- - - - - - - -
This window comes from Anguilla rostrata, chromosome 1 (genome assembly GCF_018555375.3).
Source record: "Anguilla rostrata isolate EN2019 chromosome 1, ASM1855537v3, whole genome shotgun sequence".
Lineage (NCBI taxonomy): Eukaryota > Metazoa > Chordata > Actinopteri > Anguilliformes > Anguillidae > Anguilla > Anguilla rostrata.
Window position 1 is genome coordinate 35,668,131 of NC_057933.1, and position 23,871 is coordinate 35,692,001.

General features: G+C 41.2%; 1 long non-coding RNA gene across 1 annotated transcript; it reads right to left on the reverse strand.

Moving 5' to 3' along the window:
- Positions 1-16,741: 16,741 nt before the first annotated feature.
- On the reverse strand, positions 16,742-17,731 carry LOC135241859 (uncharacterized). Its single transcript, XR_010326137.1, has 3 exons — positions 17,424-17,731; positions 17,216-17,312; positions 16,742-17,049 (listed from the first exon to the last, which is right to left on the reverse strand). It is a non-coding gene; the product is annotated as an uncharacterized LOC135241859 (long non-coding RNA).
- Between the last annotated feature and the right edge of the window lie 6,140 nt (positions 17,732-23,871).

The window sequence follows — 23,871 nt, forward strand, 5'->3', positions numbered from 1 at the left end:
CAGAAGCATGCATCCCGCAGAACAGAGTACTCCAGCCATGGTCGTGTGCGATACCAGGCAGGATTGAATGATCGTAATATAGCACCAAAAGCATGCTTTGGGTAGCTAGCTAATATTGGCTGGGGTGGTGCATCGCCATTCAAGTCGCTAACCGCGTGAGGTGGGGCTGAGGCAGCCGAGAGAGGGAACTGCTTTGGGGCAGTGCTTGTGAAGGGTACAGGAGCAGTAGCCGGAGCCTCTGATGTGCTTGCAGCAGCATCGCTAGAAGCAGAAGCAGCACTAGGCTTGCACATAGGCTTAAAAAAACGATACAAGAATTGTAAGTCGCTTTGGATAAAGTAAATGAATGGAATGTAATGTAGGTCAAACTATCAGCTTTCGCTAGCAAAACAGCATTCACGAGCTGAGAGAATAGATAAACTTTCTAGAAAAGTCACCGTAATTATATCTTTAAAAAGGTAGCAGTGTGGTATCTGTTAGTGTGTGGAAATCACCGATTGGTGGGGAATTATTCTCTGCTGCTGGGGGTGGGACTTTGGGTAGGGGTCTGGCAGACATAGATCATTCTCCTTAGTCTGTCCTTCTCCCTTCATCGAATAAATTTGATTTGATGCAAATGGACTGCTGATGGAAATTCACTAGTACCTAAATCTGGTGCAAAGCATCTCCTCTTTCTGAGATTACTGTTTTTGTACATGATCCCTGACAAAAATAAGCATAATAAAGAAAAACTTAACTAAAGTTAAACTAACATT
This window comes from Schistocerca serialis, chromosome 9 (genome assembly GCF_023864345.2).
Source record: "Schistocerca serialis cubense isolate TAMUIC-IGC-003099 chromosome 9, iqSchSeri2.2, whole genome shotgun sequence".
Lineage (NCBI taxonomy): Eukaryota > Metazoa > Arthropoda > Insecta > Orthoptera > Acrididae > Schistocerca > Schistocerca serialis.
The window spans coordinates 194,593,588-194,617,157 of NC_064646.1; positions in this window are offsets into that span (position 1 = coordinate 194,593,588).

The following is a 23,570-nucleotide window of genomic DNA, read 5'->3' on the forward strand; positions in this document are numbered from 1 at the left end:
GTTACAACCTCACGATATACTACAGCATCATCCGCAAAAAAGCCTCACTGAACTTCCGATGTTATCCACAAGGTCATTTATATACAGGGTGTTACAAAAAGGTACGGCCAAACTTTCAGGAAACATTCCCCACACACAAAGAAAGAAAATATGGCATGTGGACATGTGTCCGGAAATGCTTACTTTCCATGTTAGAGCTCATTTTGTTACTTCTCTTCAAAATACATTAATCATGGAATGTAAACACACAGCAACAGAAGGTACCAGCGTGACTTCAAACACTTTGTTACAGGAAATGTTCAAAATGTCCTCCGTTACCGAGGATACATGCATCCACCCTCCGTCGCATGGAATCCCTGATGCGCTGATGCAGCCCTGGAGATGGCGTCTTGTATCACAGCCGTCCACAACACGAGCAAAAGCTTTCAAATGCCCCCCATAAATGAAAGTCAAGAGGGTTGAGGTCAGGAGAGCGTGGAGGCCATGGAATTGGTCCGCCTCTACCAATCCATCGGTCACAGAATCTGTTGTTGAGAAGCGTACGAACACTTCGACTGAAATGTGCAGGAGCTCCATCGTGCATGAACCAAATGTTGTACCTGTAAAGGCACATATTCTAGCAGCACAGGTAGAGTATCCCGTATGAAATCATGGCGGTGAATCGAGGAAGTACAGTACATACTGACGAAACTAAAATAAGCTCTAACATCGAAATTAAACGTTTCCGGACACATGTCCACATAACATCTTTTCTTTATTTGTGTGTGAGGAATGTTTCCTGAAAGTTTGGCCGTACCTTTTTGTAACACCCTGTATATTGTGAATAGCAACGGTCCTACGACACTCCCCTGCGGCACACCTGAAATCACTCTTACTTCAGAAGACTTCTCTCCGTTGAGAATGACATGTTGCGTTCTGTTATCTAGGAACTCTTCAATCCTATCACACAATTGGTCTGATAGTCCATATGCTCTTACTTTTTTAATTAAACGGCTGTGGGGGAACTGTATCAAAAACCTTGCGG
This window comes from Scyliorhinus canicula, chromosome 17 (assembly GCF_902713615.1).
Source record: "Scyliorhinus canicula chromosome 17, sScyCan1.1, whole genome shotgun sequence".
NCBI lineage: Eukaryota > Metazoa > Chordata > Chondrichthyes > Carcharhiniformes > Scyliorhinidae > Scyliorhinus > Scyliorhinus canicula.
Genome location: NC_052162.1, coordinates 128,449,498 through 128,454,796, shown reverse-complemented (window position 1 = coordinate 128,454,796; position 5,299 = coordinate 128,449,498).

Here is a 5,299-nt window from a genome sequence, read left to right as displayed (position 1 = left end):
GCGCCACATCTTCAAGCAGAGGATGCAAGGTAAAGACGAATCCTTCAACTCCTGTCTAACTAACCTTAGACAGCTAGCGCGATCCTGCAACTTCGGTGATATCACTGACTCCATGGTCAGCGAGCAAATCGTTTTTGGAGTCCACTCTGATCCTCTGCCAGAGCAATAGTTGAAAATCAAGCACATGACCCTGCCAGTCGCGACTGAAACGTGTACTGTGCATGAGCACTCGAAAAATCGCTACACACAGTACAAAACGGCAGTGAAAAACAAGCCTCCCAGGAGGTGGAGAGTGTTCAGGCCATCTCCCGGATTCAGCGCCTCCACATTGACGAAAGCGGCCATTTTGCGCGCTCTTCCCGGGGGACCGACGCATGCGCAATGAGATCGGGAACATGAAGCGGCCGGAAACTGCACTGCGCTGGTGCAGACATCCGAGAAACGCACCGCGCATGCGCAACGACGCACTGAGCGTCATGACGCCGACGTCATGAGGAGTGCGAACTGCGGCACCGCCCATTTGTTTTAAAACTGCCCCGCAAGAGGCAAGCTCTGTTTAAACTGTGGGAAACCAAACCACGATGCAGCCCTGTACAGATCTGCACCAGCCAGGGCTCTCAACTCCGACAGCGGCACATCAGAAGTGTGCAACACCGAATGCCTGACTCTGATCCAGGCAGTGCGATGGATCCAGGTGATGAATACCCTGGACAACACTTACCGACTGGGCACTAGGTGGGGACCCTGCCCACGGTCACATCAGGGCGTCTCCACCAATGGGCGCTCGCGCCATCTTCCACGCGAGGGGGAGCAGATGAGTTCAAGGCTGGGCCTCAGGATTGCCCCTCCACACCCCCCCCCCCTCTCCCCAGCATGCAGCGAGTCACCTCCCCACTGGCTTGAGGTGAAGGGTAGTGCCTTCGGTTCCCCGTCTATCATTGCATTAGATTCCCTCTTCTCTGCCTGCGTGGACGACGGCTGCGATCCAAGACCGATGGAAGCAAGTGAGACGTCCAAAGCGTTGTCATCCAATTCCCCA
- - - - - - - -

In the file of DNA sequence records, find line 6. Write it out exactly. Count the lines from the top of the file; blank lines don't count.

Moving 5' to 3' along the window: